PASOK, ND slug it out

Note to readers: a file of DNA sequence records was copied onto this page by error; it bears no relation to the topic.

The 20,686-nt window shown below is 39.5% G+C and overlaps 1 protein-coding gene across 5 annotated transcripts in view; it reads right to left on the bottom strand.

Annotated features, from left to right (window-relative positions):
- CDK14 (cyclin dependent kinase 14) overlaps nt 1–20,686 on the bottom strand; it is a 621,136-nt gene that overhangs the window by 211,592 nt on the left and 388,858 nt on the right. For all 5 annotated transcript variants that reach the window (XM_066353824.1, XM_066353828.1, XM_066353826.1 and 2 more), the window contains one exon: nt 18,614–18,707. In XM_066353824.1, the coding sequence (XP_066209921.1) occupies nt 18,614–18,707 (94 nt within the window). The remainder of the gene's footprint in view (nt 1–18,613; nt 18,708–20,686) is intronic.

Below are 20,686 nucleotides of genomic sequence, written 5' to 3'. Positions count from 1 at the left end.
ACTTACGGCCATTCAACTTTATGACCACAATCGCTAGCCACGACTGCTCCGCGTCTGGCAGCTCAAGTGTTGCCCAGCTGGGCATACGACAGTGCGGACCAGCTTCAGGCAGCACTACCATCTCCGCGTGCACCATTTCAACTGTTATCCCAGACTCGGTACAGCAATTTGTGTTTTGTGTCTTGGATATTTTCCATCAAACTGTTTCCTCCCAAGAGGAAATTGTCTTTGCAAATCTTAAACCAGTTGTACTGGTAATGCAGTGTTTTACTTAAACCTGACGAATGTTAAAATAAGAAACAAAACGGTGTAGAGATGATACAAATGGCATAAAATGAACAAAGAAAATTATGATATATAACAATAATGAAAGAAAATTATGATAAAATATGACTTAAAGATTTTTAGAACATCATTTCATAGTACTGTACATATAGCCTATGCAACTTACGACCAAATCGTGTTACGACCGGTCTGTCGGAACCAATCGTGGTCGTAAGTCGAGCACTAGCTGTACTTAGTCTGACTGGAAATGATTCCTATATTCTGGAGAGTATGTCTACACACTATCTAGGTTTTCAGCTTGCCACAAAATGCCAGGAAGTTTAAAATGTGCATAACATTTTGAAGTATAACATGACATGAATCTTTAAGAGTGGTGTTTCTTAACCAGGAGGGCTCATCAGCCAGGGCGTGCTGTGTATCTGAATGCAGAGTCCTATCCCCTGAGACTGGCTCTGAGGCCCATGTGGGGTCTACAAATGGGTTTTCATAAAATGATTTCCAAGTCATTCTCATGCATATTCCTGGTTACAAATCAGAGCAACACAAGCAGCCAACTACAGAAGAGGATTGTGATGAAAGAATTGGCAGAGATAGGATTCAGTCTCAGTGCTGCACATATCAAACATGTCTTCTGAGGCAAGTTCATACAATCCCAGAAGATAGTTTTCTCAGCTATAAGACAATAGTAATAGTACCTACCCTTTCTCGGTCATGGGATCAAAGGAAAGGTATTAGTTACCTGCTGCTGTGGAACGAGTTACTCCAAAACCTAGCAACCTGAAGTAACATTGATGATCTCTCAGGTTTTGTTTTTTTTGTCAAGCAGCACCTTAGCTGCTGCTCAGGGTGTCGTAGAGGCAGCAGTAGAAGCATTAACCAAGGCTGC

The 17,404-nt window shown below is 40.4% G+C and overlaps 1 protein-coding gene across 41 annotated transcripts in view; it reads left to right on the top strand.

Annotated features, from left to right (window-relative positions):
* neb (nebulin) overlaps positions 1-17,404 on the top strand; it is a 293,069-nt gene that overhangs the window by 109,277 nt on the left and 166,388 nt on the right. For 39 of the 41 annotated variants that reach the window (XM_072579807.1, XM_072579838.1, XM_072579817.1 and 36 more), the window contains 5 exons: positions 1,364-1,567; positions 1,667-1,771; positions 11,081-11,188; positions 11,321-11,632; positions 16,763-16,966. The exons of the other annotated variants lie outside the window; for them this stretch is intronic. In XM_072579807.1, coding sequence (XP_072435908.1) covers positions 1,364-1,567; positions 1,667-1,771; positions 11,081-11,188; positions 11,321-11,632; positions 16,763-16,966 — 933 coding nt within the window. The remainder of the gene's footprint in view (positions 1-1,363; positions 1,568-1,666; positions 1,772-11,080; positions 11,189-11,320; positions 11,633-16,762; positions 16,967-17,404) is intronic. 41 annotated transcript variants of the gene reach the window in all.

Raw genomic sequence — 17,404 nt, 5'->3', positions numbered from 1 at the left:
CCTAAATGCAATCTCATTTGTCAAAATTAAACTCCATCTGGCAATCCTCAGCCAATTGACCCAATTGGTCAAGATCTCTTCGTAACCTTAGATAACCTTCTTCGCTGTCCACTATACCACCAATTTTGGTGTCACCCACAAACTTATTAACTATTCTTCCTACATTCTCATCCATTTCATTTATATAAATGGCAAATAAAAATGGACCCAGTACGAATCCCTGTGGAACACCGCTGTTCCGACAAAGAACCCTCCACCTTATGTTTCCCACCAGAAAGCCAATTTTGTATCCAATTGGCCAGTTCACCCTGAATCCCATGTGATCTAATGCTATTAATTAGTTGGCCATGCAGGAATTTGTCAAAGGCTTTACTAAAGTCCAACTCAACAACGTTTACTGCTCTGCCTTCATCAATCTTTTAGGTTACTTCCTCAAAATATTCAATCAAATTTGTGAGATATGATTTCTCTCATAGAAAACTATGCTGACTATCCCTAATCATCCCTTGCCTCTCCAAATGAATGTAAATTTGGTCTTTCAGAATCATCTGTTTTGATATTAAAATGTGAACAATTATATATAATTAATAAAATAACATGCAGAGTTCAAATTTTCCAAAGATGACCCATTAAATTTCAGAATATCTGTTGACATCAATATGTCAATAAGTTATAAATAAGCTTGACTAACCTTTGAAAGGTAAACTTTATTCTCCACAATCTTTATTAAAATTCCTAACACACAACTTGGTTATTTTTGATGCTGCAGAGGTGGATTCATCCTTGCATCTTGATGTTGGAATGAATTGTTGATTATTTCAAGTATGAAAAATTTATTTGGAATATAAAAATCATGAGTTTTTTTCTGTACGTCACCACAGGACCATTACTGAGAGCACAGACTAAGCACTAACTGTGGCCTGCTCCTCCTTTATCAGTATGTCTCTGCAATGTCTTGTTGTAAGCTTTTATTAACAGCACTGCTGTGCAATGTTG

The ruling PASOK and conservative New Democracy parties clashed yesterday over a suggestion by PASOK General Secretary Michalis Chrysochoidis that the government might consider labor’s persistent demand for a 35-hour work week. With elections set for March 7, every such suggestion or action by the government sets off a storm of protests from opposition parties. ND leader Costas Karamanlis met with President Costis Stephanopoulos yesterday and afterward called for the election campaign to be waged according to fair principles. He listed four as: the State’s absolute impartiality, noting that seven new bills «promoting favoritism» were presented to Parliament on Wednesday; the Constitution must be adhered to, with all parties and opinions being given fair coverage; leaders of all parties represented in Parliament or the European Parliament should take part in at least one debate while Karamanlis and George Papandreou, who is to be elected PASOK leader next month, should hold at least three; and the campaign should not produce noise pollution or visual ugliness. The government is expected to call for an extension of the current Parliament to February 13 in order to pass legislation on a number of important issues, including pensions, development, public works awards, equality of all before the law, the codifying of the capital market law, and others, for a total of some 15 new bills. PASOK’s general secretary met yesterday with the leadership of the country’s largest labor group, the General Confederation of Greek Labor (GSEE), in light of the talks on a collective labor agreement that are to begin on Monday. GSEE is pressing for a pay hike of 8 percent and a 35-hour work week. «We have been of the opinion for years that work hours have to be reduced gradually. I think we must start a great debate on this between the government, parties, unions and business groups,» Chrysochoidis said. ND spokesman Theodoris Roussopoulos accused PASOK of «suspicious populism» and of «trying once again to promise everything to everyone.» ND honorary chairman and former prime minister Constantine Mitsotakis proclaimed in Parliament, «My hair stands on end when I hear such things… The 35-hour week will blow the economy sky high.» The Athens Chamber of Commerce and Industry (EBEA) warned that such a setup would increase costs for small and medium-sized enterprises by 30 percent and could put 300,000 of them out of business.

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